THE scandal-hit hedge fund set up by Crispin Odey is being broken up as it confirmed talks to transfer some of its funds to rival firms amid an intensifying crisis following sexual misconduct allegations against its founder.

Odey Asset Management (OAM) said in a letter to clients that it was “in advanced discussions” to offload some of its activities and staff to other asset managers.

OAM is known for highly leveraged bets on global equities, debt, currencies and commodities. Besides OAM, the group also runs Brook Asset Management and Odey Wealth.

It is reportedly affecting the majority of its 4.4 billion US dollars (£5.3bn) in assets under management.

It comes as the group has been battling to contain the fallout after the Financial Times published a series of allegations of sexual harassment or misconduct against Odey, which he denies.

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Allegations have been made against Odey in the past. In 2021 he was found not guilty in a court case where he was accused of an indecent assault which had allegedly happened in 1998.

Odey, 64, founded the asset management firm which bears his name in 1991.

Former British Chancellor Kwasi Kwarteng was once an adviser to OAM and Odey was a leading backer of Brexit and a donor to the Conservative Party.

OAM has since broken some of its ties with Odey, saying on Saturday that he will “no longer have any economic or personal involvement in the partnership”.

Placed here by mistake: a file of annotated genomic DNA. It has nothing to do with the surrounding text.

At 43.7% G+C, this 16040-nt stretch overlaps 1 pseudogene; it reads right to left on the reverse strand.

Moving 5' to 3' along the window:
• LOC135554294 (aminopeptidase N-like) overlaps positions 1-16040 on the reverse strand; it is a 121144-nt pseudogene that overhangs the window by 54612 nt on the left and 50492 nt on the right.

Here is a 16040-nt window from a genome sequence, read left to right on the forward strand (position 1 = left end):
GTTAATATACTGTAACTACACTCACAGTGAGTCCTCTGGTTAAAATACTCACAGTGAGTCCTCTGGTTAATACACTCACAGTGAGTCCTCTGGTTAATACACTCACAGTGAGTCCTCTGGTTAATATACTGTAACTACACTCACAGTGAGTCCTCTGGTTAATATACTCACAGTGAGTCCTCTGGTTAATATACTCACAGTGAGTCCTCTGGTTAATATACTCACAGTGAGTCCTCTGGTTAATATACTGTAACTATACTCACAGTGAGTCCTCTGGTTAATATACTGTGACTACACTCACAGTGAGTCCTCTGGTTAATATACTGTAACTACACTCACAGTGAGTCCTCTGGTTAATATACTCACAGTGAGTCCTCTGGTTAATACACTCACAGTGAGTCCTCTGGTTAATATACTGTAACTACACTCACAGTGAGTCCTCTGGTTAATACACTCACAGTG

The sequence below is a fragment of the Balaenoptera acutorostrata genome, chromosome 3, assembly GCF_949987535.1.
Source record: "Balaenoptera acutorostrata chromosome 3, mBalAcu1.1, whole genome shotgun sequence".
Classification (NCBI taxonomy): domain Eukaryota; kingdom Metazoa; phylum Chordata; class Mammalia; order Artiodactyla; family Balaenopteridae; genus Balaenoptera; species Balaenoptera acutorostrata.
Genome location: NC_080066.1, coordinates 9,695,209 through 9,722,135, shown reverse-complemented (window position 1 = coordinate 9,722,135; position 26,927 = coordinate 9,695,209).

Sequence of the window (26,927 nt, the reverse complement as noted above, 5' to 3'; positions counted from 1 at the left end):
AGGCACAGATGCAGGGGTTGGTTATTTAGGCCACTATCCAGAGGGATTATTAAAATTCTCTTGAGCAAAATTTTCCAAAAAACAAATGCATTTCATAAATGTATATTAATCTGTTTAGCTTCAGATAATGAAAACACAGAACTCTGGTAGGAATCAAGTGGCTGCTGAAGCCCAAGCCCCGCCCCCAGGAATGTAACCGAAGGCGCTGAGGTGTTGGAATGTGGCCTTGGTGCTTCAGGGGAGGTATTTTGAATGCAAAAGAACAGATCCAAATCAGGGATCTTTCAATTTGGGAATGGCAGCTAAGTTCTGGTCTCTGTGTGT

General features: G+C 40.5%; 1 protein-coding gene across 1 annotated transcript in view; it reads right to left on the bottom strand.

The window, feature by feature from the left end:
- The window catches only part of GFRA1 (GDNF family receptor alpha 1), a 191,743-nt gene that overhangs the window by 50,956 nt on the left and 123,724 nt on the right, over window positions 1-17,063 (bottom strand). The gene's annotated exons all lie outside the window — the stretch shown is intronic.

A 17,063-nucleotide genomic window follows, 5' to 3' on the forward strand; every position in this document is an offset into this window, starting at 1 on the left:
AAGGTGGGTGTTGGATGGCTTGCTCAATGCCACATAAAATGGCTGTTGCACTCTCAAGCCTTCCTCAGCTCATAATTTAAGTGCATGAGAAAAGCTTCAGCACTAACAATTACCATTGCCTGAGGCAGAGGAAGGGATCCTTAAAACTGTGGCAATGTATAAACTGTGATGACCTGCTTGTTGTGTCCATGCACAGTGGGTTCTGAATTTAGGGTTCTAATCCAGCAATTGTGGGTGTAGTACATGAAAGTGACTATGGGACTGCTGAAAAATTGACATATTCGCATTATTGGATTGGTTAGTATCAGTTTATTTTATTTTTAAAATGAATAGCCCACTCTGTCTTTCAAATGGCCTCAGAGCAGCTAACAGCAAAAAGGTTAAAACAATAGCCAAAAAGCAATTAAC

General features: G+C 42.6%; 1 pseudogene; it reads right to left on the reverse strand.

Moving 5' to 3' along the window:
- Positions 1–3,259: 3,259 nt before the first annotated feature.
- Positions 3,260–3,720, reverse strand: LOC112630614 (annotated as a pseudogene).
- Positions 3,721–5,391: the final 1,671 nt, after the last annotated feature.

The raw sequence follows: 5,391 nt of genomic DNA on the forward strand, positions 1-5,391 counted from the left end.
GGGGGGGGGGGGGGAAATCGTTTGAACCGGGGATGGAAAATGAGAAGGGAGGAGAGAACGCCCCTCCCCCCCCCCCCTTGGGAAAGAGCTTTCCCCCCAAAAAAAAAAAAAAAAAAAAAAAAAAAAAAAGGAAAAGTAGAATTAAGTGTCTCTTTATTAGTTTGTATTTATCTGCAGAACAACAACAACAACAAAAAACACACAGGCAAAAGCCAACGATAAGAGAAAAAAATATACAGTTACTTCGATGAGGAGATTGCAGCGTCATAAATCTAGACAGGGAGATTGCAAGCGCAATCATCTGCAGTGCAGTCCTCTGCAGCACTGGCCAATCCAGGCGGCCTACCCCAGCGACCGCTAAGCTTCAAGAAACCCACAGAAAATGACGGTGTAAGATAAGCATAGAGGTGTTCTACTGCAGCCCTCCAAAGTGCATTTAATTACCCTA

It also announced plans to rebrand the partnership, which will see Odey’s name removed from the hedge fund.

But the crisis has already led to customers rushing to remove their money from the funds that Odey manages and companies that provide vital services to OAM have moved to sever ties.

OAM had already moved to halt withdrawals from two of its funds and closed another amid the investor exodus, while it emerged that JP Morgan Chase had given notice to end its relationship with the firm, following the lead of Morgan Stanley, Goldman Sachs and Exane last week.

In a letter sent to investors on Wednesday, OAM said: “We have been, and remain, in constructive dialogue with our service providers and key counterparties.

“It has, however, become clear that some investment management activities of the partnership are affected by recent events.

“Given that, the firm is now in advanced discussions for rehousing funds and transferring certain fund management activities and individuals to other asset managers.

“Any sale or rehousing is considered subject, of course, to any relevant regulatory approvals and due diligence, with a view to an orderly transition of any assets and investors.

“The fund boards and managers are also appraised and supportive of this approach.”

The business added: “Acting in the best interest of our investors and our staff has continued to be our primary concern over the past few days.”

Odey has denied the allegations published in the FT last week, telling the paper they are “rubbish”.

The newspaper – together with Tortoise Media – said last week that it had spoken to 13 women who claimed they were abused or harassed by the 64-year-old fund manager.

The alleged incidents happened between 1998 and 2021 and involved women who had either worked for Odey Asset Management or had professional dealings with Odey.

It was not the first time that people had made claims about Odey’s behaviour.

In 2021 he was found not guilty in a court case in which he was accused of an indecent assault which allegedly happened in 1998.

The Treasury committee is set to quiz the UK’s financial regulator over how it has handled allegations of sexual misconduct against Odey and what action it has taken, with the Financial Conduct Authority (FCA) reported to have been privately investigating the business prior to the FT’s report.

The watchdog was reportedly given a report of Odey’s conduct in early 2021 after the firm took disciplinary action against him and has been asked by the committee to confirm if this is true.